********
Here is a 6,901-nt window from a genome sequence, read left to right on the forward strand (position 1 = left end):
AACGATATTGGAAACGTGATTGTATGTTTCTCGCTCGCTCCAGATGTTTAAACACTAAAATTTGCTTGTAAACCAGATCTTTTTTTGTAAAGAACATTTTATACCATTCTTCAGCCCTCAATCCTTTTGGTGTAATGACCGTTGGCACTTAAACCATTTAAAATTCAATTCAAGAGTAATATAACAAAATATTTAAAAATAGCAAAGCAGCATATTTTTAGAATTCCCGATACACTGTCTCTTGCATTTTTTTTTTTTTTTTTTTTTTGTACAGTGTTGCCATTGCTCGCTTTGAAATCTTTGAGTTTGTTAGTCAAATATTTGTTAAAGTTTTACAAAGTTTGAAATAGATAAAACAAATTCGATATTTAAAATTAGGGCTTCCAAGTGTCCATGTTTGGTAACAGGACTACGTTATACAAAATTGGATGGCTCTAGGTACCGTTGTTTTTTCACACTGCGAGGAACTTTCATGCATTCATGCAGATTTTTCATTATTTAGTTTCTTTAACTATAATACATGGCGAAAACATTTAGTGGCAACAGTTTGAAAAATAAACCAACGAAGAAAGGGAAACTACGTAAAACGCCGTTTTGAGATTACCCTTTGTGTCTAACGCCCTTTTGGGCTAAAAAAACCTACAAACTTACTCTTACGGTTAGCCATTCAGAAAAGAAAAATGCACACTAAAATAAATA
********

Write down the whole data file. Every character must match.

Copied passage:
Here is a 6,901-nt window from a genome sequence, read left to right on the forward strand (position 1 = left end):
AACGATATTGGAAACGTGATTGTATGTTTCTCGCTCGCTCCAGATGTTTAAACACTAAAATTTGCTTGTAAACCAGATCTTTTTTTGTAAAGAACATTTTATACCATTCTTCAGCCCTCAATCCTTTTGGTGTAATGACCGTTGGCACTTAAACCATTTAAAATTCAATTCAAGAGTAATATAACAAAATATTTAAAAATAGCAAAGCAGCATATTTTTAGAATTCCCGATACACTGTCTCTTGCATTTTTTTTTTTTTTTTTTTTTTGTACAGTGTTGCCATTGCTCGCTTTGAAATCTTTGAGTTTGTTAGTCAAATATTTGTTAAAGTTTTACAAAGTTTGAAATAGATAAAACAAATTCGATATTTAAAATTAGGGCTTCCAAGTGTCCATGTTTGGTAACAGGACTACGTTATACAAAATTGGATGGCTCTAGGTACCGTTGTTTTTTCACACTGCGAGGAACTTTCATGCATTCATGCAGATTTTTCATTATTTAGTTTCTTTAACTATAATACATGGCGAAAACATTTAGTGGCAACAGTTTGAAAAATAAACCAACGAAGAAAGGGAAACTACGTAAAACGCCGTTTTGAGATTACCCTTTGTGTCTAACGCCCTTTTGGGCTAAAAAAACCTACAAACTTACTCTTACGGTTAGCCATTCAGAAAAGAAAAATGCACACTAAAATAAATA